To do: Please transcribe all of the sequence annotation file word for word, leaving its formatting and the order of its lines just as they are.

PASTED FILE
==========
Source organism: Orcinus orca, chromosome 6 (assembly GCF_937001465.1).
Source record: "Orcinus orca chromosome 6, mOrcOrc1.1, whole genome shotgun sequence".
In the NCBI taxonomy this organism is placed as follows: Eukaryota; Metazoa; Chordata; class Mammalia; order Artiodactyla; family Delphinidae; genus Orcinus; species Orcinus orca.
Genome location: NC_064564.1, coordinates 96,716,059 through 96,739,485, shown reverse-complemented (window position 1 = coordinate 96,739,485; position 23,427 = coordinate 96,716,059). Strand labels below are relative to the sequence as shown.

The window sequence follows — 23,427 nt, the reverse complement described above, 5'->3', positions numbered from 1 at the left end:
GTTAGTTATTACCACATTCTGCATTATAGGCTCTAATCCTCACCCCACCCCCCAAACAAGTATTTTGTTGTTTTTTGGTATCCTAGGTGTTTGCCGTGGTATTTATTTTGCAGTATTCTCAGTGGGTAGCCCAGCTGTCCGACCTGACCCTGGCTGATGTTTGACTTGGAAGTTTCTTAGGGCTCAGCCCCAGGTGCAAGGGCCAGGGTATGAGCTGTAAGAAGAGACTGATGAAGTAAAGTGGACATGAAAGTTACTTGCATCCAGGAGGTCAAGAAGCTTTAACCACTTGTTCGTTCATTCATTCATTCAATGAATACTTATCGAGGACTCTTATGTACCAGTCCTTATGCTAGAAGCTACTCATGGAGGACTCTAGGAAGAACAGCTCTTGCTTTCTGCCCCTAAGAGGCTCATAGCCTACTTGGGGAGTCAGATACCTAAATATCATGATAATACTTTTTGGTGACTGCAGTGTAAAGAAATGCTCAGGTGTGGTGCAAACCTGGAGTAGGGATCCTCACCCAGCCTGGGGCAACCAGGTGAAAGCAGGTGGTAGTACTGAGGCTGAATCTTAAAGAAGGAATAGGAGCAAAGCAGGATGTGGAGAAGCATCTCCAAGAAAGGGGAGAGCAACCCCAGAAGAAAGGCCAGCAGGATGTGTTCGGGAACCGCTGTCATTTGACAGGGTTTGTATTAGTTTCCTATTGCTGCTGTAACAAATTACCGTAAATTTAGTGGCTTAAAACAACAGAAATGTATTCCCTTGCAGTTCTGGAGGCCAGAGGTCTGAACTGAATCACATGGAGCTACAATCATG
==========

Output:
Source organism: Orcinus orca, chromosome 6 (assembly GCF_937001465.1).
Source record: "Orcinus orca chromosome 6, mOrcOrc1.1, whole genome shotgun sequence".
In the NCBI taxonomy this organism is placed as follows: Eukaryota; Metazoa; Chordata; class Mammalia; order Artiodactyla; family Delphinidae; genus Orcinus; species Orcinus orca.
Genome location: NC_064564.1, coordinates 96,716,059 through 96,739,485, shown reverse-complemented (window position 1 = coordinate 96,739,485; position 23,427 = coordinate 96,716,059). Strand labels below are relative to the sequence as shown.

The window sequence follows — 23,427 nt, the reverse complement described above, 5'->3', positions numbered from 1 at the left end:
GTTAGTTATTACCACATTCTGCATTATAGGCTCTAATCCTCACCCCACCCCCCAAACAAGTATTTTGTTGTTTTTTGGTATCCTAGGTGTTTGCCGTGGTATTTATTTTGCAGTATTCTCAGTGGGTAGCCCAGCTGTCCGACCTGACCCTGGCTGATGTTTGACTTGGAAGTTTCTTAGGGCTCAGCCCCAGGTGCAAGGGCCAGGGTATGAGCTGTAAGAAGAGACTGATGAAGTAAAGTGGACATGAAAGTTACTTGCATCCAGGAGGTCAAGAAGCTTTAACCACTTGTTCGTTCATTCATTCATTCAATGAATACTTATCGAGGACTCTTATGTACCAGTCCTTATGCTAGAAGCTACTCATGGAGGACTCTAGGAAGAACAGCTCTTGCTTTCTGCCCCTAAGAGGCTCATAGCCTACTTGGGGAGTCAGATACCTAAATATCATGATAATACTTTTTGGTGACTGCAGTGTAAAGAAATGCTCAGGTGTGGTGCAAACCTGGAGTAGGGATCCTCACCCAGCCTGGGGCAACCAGGTGAAAGCAGGTGGTAGTACTGAGGCTGAATCTTAAAGAAGGAATAGGAGCAAAGCAGGATGTGGAGAAGCATCTCCAAGAAAGGGGAGAGCAACCCCAGAAGAAAGGCCAGCAGGATGTGTTCGGGAACCGCTGTCATTTGACAGGGTTTGTATTAGTTTCCTATTGCTGCTGTAACAAATTACCGTAAATTTAGTGGCTTAAAACAACAGAAATGTATTCCCTTGCAGTTCTGGAGGCCAGAGGTCTGAACTGAATCACATGGAGCTACAATCATG